Multiple recent studies showcase how to effectively encourage patients to engage in safety. A cluster-randomized controlled trial in the United Kingdom (the PRASE study) elicited safety events from patients using a short survey. Out of nearly 1200 patient reports, one-third constituted safety incidents. While this intervention did not reduce safety incidents like pressure ulcers or falls, it did identify unique and actionable safety concerns. A children's health care system shared its strategies for reducing safety events through pediatric patient and family engagement. They used brochures, posters, and video to encourage engagement using best principles of health communication, including developing literacy-friendly materials in English and Spanish. Patient input was incorporated into process and system redesign. In addition to these research interventions, AHRQ released a patient and family engagement guide in primary care settings. This pragmatic collection of materials and tools is intended to foster a partnership between care teams, patients, and families that promotes meaningful engagement.

Although it is important to promote engagement for its own sake, few studies to date have directly addressed what aspects of patient engagement durably improve care. An exception comes from the quality improvement literature—a robust meta-analysis examined which patient engagement interventions increase clinician adherence to guidelines. Both educating patients directly about guideline-recommended practices and tools like those used in the PRASE study to enhance information elicited from patients improved clinician performance. Patient decision aids, by contrast, did not impact clinician behavior.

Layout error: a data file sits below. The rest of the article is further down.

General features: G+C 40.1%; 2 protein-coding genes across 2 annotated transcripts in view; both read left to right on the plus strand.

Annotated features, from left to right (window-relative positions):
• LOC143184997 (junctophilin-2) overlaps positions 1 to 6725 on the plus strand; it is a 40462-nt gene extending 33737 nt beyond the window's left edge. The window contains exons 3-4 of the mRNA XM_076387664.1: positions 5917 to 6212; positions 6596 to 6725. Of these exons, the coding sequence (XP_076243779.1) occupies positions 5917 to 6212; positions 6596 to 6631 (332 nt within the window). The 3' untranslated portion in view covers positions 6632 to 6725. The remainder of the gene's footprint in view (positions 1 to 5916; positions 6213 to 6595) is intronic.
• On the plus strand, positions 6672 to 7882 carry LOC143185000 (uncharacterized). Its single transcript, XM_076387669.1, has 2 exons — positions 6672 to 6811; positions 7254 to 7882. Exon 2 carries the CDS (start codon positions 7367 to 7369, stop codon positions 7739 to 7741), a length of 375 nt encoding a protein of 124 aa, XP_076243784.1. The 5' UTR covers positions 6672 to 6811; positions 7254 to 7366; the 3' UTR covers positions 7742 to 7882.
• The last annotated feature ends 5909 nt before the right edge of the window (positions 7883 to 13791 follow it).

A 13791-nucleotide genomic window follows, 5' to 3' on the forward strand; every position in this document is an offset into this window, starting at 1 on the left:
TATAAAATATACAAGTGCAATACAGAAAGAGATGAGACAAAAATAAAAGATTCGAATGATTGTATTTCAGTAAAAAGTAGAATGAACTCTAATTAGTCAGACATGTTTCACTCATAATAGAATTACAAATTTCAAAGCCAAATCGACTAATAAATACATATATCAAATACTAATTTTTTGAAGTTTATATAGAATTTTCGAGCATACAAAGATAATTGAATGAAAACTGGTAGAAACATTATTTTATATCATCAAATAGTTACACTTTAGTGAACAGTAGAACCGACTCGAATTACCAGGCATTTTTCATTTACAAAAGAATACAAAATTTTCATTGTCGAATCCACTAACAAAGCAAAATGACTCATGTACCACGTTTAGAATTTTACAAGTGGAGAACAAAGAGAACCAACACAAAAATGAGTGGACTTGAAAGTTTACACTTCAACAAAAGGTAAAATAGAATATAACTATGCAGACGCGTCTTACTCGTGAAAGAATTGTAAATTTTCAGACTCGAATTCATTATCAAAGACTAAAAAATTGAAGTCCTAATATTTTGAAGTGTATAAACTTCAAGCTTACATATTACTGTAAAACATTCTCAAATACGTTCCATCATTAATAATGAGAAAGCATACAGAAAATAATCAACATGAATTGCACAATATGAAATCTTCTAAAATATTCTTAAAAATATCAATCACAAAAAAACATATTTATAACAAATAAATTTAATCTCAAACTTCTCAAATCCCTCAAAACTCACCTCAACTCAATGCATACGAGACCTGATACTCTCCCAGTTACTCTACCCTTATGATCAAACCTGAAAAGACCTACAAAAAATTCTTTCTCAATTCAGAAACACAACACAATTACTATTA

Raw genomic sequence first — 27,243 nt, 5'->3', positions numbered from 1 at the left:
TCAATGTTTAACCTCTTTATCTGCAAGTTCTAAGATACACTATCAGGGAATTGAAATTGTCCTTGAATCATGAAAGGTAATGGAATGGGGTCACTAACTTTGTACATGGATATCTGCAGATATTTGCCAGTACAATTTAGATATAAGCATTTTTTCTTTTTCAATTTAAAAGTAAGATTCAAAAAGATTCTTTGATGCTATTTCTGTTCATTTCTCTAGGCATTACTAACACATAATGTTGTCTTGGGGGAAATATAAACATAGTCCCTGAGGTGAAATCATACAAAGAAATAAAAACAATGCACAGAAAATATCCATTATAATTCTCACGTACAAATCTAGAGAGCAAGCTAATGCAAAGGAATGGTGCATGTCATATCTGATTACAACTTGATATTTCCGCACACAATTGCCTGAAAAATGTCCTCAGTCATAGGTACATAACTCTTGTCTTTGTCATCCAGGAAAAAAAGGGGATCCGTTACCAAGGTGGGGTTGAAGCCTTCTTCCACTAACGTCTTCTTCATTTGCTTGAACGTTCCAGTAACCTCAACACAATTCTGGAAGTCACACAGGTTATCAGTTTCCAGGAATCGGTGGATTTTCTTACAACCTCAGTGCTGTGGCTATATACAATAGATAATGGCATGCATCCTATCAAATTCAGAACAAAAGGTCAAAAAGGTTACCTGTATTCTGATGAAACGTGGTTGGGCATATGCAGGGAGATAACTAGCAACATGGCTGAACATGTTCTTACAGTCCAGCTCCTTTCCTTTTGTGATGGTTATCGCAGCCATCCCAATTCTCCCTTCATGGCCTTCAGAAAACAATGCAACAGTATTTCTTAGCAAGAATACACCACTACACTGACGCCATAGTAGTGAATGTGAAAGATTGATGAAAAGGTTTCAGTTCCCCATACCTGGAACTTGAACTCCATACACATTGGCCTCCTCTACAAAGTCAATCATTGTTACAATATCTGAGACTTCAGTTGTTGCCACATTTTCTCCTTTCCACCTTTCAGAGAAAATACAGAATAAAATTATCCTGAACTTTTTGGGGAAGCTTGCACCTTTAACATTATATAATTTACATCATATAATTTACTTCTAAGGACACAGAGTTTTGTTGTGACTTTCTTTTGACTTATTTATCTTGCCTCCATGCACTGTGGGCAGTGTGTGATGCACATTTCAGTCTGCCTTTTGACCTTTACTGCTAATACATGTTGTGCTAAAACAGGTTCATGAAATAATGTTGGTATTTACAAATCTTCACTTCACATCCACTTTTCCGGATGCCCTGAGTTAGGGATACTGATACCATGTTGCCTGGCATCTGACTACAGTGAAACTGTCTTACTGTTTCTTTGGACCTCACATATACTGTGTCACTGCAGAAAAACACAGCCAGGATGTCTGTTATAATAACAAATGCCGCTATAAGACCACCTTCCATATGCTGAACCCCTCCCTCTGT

Health Information Technology and the Next Iteration of Patient Engagement Science

Health IT tools illustrate both the promise and the limitations of present patient engagement efforts. Electronic health records (EHRs) have offered patients unprecedented access to their health information, including the ability to review test results and, in some cases, their clinician's notes. However, information availability does not automatically translate into meaningful engagement. In a 2018 study, most patients who viewed their online test results did not receive explanations of what those results meant. Similarly, access to clinician documentation (OpenNotes) was found to be judged positively by patients and families, but a significant proportion of patients do not access their own documentation despite its availability.

The next frontier in patient engagement science is likely to be to fully incorporate the patient voice into health care systems that were not designed with patients at the center. For example, a health IT patient engagement intervention used tablet computers to show patients potentially harmful medication discrepancies, but lack of integration with the EHR made the discrepancies difficult to correct. This example speaks to larger interoperability shortcomings that plague EHRs. Beyond health IT, a survey of hospital incident managers found that, although they valued the patient perspective, they struggled to find a role for patients and families in incident investigations beyond confirming details of the incident. Tools like AHRQ's primary care patient and family engagement guide offers vital methods to more holistically include patients and families as partners and will be most effective when combined with implementation science that assesses how to best use those tools. This will allow engaged patients to help health care systems identify safety hazards, regain trust after safety hazards occur, and codesign solutions sustainably and as part of their day-to-day work.

This project was funded under contract number 75Q80119C00004 from the Agency for Healthcare Research and Quality (AHRQ), U.S. Department of Health and Human Services. The authors are solely responsible for this report’s contents, findings, and conclusions, which do not necessarily represent the views of AHRQ. Readers should not interpret any statement in this report as an official position of AHRQ or of the U.S. Department of Health and Human Services. None of the authors has any affiliation or financial involvement that conflicts with the material presented in this report. View AHRQ Disclaimers